a reminiscence by Tom McGlinn
Midday, in a barroom on Main Street on Nantucket Island, in the Spring of 1970, three men were arguing about a 30-foot canvas banner that was draped over a few chairs, and one end bunched up on a large piano in the corner. It was dark and cool inside the bar, the glaring light on the street outside didn’t reach through the curtained window at the north end of the long room. Even at that time of day there were some patrons, mostly sitting at the bar that ran the length of the room, down the east side. Nobody else in the room cared about the banner. The bar was all about “letting everybody do their thing.”
“First off, we don’t have the money to buy the kind of letters that you want,” said one of the men, short, black scruffy beard, and ready to argue, “and furthermore, they ain’t going to let us put the thing up there anyways!”
They were arguing because they had no money to buy the lettering that they had counted on for the project, and they were arguing because they knew that the banner might not even be put up, after all their work, because the town was wary of them and of the new cause that had just been invented.
The bar was the Bosun’s Locker, the former First National Supermarket, that had become “hippie headquarters,” so far as many of the townspeople thought.
There was some fear in the air. In those turbulent times, local laws were passed, the “hippie laws,” aimed at stopping the flood of off-island, alternant lifestyle kids from taking over the island. A drug raid had happened, around a month before, with seven arrests – something incomprehensible on this little island, even a year or two before. Off-island, seen on the evening news daily, were many disturbing things, to staid Nantucketers. The Kent State massacre happened that year. 100,000 people demonstrated in Washington against the Vietnam War. Was there an assault on American values? Who were these kids? A good representation of much of that off-island bad news was who they saw coming and going around The Bosun’s Locker.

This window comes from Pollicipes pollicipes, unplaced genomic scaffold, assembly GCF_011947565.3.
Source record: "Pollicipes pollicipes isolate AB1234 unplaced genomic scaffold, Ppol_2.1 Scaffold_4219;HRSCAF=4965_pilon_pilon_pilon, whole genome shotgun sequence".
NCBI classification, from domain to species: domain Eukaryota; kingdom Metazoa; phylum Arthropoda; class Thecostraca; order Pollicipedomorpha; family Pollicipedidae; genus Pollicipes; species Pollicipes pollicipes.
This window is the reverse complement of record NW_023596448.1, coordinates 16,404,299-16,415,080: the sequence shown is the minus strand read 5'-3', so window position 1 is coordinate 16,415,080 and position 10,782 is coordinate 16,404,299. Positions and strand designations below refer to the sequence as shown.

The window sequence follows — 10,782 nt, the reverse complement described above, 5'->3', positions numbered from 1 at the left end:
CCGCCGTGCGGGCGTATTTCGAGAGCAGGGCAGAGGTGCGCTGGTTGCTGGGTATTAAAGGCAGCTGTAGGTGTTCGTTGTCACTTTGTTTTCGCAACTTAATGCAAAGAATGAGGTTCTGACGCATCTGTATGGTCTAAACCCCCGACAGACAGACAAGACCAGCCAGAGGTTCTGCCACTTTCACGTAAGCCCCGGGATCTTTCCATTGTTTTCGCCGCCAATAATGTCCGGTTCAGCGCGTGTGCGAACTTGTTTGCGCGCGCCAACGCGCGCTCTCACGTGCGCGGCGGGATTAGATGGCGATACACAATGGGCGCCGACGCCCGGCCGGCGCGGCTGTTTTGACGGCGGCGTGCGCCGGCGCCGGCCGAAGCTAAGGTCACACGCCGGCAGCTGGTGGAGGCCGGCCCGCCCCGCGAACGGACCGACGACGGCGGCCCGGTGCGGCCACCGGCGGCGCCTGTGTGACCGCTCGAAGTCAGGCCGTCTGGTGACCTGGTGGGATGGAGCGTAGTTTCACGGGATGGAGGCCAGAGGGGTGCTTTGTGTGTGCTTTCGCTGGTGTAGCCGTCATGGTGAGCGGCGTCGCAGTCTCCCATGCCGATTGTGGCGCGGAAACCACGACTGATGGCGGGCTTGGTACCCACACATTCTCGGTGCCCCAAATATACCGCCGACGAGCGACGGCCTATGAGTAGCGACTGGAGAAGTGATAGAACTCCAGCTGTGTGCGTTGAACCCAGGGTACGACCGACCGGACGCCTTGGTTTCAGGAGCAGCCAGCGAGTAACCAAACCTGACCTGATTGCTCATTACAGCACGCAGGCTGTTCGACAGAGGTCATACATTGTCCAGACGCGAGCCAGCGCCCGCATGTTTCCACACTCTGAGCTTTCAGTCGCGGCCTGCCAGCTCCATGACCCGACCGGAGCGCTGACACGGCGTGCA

The patrons of the Bosun’s Locker were misunderstood, but so was most of everything else in those years. Too much was happening too fast for anybody to keep track, and even normal change was anathema to an island that had been relatively isolated, until recently. A vigilante police force was pulled together, the riot helmets lined up on a shelf in the tiny police station on East Chestnut Street. Rumors of a “Tent City” out in the state forest had locals worried about legions of hippies ready to … to … What? Panhandle?
But then a couple of fires were set at historic sites and there was the proof. The hippies were going to burn down … historic Nantucket? I don’t think it was ever determined who set those fires, which were quickly put out, but they carried on igniting lots of fear.
As it turns out, Earth Day, decreed to happen for the first time on April 22nd, added some sanity to what was becoming a crazier and crazier situation, locally. I say some. It was a crazy time, no matter what.
The patrons of the bar weren’t the stereotypical hippies that some of the islanders imagined, and the islanders weren’t what the hippies figured on, to the degree that they thought about it. A lot of them were kids from Connecticut looking for a beautiful place in the midst of the chaos in the world of 1970. Preston Manchester, the owner of the bar, recognized that, and didn’t turn them away from his establishment.
So when word of Earth Day started to get around, the people in the bar, and the people in the town, were probably equally interested and disinterested, initially.